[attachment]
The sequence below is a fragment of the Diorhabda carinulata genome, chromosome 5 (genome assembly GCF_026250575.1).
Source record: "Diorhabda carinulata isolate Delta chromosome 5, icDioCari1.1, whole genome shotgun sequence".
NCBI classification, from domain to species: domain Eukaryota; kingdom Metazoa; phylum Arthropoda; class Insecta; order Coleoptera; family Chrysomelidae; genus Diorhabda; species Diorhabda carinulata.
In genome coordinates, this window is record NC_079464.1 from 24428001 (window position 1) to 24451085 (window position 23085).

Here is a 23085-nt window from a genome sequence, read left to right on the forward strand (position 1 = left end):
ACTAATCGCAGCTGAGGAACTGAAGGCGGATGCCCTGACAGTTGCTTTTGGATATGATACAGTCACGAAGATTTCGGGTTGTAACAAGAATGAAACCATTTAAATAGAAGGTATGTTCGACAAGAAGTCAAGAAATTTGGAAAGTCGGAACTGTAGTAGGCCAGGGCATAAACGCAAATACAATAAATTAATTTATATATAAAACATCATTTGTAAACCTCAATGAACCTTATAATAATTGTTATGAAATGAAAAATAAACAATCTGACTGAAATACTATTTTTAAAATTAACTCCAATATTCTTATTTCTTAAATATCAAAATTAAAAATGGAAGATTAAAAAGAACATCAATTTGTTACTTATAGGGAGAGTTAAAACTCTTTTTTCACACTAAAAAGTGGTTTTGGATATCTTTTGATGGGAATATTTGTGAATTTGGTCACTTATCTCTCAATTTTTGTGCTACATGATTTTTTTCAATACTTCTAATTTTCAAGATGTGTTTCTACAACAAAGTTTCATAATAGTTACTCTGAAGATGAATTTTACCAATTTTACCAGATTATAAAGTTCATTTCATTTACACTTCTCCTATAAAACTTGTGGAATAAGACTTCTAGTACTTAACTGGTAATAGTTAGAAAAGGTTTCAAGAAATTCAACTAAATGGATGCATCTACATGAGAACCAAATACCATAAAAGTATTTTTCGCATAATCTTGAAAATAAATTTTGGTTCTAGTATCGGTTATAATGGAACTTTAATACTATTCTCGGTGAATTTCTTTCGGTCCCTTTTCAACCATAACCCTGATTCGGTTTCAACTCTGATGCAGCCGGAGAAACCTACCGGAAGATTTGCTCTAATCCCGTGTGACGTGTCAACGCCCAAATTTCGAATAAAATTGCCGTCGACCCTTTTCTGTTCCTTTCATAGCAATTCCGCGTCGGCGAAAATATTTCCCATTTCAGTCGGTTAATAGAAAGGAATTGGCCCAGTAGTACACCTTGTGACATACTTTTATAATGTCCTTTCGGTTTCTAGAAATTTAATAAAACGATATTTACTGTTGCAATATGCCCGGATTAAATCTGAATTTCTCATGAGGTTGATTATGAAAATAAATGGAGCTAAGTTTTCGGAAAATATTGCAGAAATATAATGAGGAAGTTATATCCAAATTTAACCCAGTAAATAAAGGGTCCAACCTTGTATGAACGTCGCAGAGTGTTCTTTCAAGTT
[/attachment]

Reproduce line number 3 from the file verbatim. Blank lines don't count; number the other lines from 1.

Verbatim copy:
NCBI classification, from domain to species: domain Eukaryota; kingdom Metazoa; phylum Arthropoda; class Insecta; order Coleoptera; family Chrysomelidae; genus Diorhabda; species Diorhabda carinulata.